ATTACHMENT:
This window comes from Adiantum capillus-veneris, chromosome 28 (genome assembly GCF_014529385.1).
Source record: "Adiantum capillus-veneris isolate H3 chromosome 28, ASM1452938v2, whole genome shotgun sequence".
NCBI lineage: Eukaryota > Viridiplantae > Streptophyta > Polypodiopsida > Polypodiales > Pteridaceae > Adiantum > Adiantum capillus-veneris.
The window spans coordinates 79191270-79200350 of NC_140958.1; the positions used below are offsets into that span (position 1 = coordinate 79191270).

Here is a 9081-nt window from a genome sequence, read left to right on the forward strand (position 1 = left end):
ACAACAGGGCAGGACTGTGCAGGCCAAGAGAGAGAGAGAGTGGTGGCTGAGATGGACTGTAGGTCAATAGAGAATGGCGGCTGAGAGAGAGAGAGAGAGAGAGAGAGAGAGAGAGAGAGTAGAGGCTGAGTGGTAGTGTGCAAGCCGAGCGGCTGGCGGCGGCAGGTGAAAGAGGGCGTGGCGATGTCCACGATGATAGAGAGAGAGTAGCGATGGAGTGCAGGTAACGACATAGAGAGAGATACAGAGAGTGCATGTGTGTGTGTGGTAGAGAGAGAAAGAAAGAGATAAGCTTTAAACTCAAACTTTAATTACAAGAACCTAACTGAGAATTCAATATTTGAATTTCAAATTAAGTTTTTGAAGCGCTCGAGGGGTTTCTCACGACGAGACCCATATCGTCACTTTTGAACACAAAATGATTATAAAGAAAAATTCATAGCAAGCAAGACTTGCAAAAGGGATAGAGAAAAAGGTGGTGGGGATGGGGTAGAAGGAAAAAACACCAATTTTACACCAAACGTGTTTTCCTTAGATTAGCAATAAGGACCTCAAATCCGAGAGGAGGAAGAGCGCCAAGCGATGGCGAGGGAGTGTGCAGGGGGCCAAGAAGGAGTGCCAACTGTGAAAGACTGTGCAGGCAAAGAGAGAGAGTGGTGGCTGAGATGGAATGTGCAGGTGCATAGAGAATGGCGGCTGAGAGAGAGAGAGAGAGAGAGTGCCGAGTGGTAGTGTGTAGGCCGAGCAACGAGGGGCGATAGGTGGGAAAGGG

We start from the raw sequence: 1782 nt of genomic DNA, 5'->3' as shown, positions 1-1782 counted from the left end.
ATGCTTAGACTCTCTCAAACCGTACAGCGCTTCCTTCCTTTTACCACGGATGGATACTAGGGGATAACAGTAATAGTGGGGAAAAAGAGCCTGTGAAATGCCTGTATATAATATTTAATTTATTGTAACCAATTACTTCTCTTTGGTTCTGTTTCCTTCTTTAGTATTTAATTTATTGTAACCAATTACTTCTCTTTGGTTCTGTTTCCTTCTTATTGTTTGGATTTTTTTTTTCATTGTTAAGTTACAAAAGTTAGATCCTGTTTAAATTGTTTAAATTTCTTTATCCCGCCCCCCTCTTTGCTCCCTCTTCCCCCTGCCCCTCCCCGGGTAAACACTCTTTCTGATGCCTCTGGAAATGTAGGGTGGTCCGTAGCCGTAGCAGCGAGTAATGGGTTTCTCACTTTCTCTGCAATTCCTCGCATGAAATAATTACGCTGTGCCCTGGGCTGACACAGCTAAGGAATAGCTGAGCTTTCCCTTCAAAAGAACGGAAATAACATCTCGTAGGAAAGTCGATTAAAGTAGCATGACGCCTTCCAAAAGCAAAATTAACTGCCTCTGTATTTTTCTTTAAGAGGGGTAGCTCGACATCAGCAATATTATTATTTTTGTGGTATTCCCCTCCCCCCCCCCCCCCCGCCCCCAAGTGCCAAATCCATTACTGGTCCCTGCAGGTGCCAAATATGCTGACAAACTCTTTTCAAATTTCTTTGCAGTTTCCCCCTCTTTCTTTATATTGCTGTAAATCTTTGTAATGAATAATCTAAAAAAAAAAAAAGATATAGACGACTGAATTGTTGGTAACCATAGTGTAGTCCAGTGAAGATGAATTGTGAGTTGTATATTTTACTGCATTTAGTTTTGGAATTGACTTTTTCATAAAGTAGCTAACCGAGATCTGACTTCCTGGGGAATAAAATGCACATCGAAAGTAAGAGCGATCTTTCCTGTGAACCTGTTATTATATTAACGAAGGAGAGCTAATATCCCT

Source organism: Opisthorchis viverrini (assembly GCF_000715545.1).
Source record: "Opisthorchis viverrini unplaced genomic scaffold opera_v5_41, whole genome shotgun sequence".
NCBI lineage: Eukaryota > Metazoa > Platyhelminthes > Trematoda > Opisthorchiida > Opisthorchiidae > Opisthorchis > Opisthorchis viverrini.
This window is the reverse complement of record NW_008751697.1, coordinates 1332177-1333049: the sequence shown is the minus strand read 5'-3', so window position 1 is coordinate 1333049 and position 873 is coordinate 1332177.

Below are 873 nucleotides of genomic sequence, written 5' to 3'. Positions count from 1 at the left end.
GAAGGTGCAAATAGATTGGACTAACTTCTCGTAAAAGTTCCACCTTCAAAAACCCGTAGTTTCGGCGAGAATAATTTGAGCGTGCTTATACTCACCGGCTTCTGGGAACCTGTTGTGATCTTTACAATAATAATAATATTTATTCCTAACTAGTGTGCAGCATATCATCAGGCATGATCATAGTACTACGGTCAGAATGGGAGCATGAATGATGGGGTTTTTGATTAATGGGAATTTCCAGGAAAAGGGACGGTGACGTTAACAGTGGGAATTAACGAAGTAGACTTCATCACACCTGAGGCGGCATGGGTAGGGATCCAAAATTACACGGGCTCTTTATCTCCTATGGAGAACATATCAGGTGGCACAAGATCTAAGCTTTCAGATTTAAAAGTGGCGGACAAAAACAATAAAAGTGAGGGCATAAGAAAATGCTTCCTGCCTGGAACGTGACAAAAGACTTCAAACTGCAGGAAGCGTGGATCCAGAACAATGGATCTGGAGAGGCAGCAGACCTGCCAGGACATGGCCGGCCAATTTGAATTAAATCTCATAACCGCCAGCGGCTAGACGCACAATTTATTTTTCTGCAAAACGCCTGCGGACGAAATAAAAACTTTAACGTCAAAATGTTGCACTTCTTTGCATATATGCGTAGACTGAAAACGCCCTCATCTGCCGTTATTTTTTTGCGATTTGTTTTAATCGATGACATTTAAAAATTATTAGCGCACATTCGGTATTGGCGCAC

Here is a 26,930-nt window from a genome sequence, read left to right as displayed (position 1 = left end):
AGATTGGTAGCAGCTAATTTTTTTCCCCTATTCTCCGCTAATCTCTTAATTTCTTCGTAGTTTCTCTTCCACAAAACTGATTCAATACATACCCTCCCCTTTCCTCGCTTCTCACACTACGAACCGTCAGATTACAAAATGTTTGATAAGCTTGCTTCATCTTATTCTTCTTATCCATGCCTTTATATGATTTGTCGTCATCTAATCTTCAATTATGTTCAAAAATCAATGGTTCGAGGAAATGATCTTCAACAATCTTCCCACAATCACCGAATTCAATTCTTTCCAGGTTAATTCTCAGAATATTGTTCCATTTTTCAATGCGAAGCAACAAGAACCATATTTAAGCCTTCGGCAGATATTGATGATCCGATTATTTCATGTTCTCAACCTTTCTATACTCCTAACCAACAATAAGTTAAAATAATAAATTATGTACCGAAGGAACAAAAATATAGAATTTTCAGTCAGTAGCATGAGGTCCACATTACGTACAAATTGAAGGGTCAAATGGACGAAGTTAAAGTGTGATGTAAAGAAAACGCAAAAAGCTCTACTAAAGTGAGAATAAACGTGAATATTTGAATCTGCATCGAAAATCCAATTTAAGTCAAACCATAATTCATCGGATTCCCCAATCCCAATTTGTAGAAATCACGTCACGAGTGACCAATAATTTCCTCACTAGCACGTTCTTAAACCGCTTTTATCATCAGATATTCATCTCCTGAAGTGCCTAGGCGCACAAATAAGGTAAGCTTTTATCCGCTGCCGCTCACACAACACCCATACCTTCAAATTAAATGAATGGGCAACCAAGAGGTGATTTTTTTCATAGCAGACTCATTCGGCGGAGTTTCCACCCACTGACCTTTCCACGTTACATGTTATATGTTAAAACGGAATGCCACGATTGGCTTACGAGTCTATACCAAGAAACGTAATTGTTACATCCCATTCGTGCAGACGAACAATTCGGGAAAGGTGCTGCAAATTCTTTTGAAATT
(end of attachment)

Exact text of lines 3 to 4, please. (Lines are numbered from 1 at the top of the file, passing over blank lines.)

NCBI lineage: Eukaryota > Viridiplantae > Streptophyta > Polypodiopsida > Polypodiales > Pteridaceae > Adiantum > Adiantum capillus-veneris.
The window spans coordinates 79191270-79200350 of NC_140958.1; the positions used below are offsets into that span (position 1 = coordinate 79191270).